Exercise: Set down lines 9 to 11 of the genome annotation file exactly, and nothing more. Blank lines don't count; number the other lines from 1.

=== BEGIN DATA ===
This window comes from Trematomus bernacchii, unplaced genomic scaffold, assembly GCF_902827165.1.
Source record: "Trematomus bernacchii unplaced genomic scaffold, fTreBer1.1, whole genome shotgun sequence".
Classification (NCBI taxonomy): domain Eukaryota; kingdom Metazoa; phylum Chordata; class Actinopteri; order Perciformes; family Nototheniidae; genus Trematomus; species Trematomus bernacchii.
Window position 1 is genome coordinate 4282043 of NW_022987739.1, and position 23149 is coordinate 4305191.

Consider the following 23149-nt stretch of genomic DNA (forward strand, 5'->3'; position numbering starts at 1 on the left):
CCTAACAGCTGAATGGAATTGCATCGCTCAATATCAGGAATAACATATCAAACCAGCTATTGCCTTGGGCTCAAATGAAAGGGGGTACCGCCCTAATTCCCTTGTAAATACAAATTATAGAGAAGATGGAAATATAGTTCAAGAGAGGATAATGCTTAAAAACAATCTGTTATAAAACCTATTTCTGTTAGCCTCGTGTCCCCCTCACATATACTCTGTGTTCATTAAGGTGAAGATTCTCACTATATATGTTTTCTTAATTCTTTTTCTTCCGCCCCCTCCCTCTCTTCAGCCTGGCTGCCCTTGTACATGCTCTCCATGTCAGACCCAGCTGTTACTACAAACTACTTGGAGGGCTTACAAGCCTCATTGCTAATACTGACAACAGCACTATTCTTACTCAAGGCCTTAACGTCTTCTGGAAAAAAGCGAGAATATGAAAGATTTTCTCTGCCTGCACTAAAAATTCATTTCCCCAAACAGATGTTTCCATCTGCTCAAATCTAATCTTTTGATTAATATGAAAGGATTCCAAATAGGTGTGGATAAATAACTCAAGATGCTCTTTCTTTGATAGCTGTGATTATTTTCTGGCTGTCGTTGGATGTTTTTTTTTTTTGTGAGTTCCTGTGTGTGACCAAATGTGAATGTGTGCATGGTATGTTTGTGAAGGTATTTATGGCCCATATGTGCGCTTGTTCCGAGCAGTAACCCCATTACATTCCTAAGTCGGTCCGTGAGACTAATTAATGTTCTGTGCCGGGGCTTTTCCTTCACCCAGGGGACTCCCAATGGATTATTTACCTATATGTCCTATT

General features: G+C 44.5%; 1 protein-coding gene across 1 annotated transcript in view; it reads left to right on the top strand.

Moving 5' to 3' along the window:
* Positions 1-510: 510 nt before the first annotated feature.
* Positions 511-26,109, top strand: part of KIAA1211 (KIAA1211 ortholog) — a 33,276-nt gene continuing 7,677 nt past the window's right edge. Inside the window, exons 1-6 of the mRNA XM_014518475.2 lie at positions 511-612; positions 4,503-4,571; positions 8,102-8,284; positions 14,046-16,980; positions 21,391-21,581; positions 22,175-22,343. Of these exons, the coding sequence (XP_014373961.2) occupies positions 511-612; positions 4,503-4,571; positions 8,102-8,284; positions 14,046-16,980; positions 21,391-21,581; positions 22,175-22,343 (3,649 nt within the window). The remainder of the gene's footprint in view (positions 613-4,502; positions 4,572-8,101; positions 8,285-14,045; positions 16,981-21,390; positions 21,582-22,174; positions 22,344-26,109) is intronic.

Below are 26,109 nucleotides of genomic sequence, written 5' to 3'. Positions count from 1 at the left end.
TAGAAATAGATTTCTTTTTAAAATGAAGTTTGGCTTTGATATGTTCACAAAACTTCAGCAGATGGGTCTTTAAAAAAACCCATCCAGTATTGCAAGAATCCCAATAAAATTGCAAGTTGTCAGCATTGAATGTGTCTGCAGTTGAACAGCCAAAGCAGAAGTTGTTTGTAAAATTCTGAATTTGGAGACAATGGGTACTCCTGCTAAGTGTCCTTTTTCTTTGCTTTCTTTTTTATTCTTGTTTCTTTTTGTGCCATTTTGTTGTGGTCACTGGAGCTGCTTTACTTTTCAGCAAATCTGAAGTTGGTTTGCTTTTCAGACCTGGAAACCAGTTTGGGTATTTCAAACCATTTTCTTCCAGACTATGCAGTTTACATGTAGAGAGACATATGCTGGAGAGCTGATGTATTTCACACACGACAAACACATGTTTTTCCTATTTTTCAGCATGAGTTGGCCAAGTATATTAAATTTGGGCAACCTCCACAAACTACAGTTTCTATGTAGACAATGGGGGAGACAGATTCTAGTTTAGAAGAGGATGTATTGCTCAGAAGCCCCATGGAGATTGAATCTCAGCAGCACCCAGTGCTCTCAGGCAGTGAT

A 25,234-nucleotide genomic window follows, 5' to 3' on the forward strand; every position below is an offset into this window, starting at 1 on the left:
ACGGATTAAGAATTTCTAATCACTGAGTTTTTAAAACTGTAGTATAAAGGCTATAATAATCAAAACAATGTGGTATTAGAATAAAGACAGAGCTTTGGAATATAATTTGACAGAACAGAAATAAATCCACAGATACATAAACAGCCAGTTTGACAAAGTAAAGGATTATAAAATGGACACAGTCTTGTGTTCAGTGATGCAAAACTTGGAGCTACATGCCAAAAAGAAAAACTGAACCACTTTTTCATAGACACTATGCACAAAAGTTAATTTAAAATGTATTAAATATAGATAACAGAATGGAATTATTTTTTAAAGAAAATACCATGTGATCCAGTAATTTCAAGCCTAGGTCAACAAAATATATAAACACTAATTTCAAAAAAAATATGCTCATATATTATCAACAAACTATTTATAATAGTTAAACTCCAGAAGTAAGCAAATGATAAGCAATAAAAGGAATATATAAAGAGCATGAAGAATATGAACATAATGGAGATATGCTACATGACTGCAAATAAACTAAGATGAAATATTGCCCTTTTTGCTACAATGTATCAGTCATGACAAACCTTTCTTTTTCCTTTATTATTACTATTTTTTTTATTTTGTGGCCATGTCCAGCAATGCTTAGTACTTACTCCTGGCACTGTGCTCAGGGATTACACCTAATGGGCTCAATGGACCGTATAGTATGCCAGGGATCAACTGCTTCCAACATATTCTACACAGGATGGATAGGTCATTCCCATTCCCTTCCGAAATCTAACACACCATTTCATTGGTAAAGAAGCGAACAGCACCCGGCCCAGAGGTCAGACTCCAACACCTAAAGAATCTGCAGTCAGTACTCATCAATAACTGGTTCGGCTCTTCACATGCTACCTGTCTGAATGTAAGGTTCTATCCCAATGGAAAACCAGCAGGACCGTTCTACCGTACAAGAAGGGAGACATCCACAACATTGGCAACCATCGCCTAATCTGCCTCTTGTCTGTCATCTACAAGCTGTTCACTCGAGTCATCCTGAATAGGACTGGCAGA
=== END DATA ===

* Positions 1-510: 510 nt before the first annotated feature.
* Positions 511-26,109, top strand: part of KIAA1211 (KIAA1211 ortholog) — a 33,276-nt gene continuing 7,677 nt past the window's right edge. Inside the window, exons 1-6 of the mRNA XM_014518475.2 lie at positions 511-612; positions 4,503-4,571; positions 8,102-8,284; positions 14,046-16,980; positions 21,391-21,581; positions 22,175-22,343. Of these exons, the coding sequence (XP_014373961.2) occupies positions 511-612; positions 4,503-4,571; positions 8,102-8,284; positions 14,046-16,980; positions 21,391-21,581; positions 22,175-22,343 (3,649 nt within the window). The remainder of the gene's footprint in view (positions 613-4,502; positions 4,572-8,101; positions 8,285-14,045; positions 16,981-21,390; positions 21,582-22,174; positions 22,344-26,109) is intronic.

Below are 26,109 nucleotides of genomic sequence, written 5' to 3'. Positions count from 1 at the left end.